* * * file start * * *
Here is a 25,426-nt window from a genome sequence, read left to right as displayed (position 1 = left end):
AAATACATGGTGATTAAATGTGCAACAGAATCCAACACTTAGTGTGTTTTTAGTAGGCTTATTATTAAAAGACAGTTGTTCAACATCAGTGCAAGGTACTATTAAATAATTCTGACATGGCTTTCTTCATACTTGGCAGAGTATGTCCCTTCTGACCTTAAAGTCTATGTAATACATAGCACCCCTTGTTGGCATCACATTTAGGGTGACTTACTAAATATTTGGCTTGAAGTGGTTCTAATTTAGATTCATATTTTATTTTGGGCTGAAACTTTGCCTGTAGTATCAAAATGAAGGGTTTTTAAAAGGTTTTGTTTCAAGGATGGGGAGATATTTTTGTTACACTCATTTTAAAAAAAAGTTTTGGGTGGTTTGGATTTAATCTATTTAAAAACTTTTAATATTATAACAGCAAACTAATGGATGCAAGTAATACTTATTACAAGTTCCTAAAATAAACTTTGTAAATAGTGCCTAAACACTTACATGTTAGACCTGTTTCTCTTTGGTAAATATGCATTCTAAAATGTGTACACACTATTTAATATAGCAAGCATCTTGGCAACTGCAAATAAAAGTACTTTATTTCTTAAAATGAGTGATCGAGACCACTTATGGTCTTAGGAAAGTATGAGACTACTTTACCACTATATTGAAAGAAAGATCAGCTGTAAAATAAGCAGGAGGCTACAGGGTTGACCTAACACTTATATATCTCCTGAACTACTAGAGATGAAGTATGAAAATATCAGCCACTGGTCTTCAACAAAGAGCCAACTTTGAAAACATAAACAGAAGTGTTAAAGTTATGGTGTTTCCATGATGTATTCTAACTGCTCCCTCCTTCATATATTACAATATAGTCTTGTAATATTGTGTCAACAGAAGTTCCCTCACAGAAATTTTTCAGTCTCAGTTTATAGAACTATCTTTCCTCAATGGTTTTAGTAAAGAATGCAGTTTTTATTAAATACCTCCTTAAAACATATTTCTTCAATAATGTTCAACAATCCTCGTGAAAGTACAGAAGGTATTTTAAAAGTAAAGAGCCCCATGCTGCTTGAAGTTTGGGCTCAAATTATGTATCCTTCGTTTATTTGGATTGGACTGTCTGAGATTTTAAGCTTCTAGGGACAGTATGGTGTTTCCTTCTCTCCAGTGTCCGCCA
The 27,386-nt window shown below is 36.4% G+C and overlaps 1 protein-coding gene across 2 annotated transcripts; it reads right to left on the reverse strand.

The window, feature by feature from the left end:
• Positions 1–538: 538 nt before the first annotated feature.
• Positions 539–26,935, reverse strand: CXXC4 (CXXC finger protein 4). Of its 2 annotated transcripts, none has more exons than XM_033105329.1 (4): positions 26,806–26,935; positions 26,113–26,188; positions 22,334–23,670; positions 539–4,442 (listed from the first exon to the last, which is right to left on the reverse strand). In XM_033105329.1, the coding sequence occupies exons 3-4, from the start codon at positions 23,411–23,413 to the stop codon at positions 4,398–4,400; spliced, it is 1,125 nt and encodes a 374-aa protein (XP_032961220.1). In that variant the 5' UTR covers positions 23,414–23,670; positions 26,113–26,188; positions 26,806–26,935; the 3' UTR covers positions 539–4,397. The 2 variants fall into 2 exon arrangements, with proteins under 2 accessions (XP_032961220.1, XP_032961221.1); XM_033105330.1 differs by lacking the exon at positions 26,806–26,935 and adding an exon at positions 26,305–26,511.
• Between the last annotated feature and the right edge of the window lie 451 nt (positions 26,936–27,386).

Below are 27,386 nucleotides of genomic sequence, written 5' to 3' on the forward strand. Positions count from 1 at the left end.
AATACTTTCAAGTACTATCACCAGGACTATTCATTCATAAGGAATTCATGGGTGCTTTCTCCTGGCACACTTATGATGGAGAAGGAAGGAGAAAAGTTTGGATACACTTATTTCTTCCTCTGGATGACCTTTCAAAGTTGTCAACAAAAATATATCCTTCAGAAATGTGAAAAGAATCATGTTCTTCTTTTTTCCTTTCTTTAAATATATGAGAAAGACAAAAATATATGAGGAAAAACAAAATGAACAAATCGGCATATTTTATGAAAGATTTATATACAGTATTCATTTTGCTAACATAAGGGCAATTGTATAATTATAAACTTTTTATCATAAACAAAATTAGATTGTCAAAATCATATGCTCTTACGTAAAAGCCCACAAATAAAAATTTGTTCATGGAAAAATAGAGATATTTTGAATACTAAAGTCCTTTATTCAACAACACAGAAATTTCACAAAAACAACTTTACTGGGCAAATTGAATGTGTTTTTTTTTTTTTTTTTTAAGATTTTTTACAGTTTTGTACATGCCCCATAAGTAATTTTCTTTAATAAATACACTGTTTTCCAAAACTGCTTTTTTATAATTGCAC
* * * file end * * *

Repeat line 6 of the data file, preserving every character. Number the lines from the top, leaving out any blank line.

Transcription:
• Positions 539–26,935, reverse strand: CXXC4 (CXXC finger protein 4). Of its 2 annotated transcripts, none has more exons than XM_033105329.1 (4): positions 26,806–26,935; positions 26,113–26,188; positions 22,334–23,670; positions 539–4,442 (listed from the first exon to the last, which is right to left on the reverse strand). In XM_033105329.1, the coding sequence occupies exons 3-4, from the start codon at positions 23,411–23,413 to the stop codon at positions 4,398–4,400; spliced, it is 1,125 nt and encodes a 374-aa protein (XP_032961220.1). In that variant the 5' UTR covers positions 23,414–23,670; positions 26,113–26,188; positions 26,806–26,935; the 3' UTR covers positions 539–4,397. The 2 variants fall into 2 exon arrangements, with proteins under 2 accessions (XP_032961220.1, XP_032961221.1); XM_033105330.1 differs by lacking the exon at positions 26,806–26,935 and adding an exon at positions 26,305–26,511.